Then, again, maybe they didn’t . . . maybe I just didn’t read the fine print describing the hike. It was true that it was a four mile hike to Silver Run Plateau . . . straight up the side of vertical nightmare. The hike includes an approximately elevation change of 3,000 feet before it is all said and done. This means lots of steep switchbacks, and I mean steep! Had I only known before I started I might not have chosen this as the first hike of the summer. Silly me . . . today my body hates me for my decision. The booger was pretty darn steep and it taught me a valuable lesson—read the trail guide carefully!
It has been said that ignorance is bliss . . . in this case it was stupidity and far, far away from bliss. Blisters, yes; bliss, no. With great confidence I began the hike. It started out easy enough as I trekked through an open meadow into the forest that covered the side of the mountain. Now I do not know who comes up with these trails, but I do know that they have a sneaky way of laying a trail out so that they lure the hiker into their trap of pain and agony. By the time that the hiker figures out that he or she has been duped . . . well, it is too late. For the most part the first half mile was pretty easy—no rapid heart rate or heavy breathing. In fact, I enjoyed it.
Then it changed . . . slowly it changed. That is how they trap the hiker. Before I knew it the trail was becoming steeper, more rugged, and difficult. In a matter of moments I was huffing and puffing my way up the trail—the heart was pounding, the lungs were screaming, and the legs were beginning to complain. The real adventure was about to begin!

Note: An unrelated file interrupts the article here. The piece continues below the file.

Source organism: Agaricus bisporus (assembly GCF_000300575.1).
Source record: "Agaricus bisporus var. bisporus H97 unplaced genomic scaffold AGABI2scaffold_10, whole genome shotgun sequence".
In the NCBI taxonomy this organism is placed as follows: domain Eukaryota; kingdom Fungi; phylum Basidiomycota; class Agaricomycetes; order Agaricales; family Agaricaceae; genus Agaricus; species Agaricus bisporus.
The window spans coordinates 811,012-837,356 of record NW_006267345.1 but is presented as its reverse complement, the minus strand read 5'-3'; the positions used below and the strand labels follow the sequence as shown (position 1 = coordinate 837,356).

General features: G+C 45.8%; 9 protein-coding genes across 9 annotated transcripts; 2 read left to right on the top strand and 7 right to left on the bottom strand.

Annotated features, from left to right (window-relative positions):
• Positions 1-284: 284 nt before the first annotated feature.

Now, I must admit that it is not all the authors’ fault. I do have to take some responsibility for the demise of my physical being as I plodded along. I probably contributed more of my fair share to my misery. First of all, I was carrying an extra couple of pounds (that is a fair understatement)—not in my pack, but in the spare tire I was lugging around in the midsection of my body. That extra weight did not help. Second of all, I am grossly out of shape thanks to a winter and spring of sitting around doing Zen exercises. You know Zen exercises . . . they are the ones you do while sitting around in the recliner and drinking a microbrew. Mind over matter—I didn’t mind and I didn’t think that it mattered. Well, shortly after starting the hike it did matter. I was dying on the trail.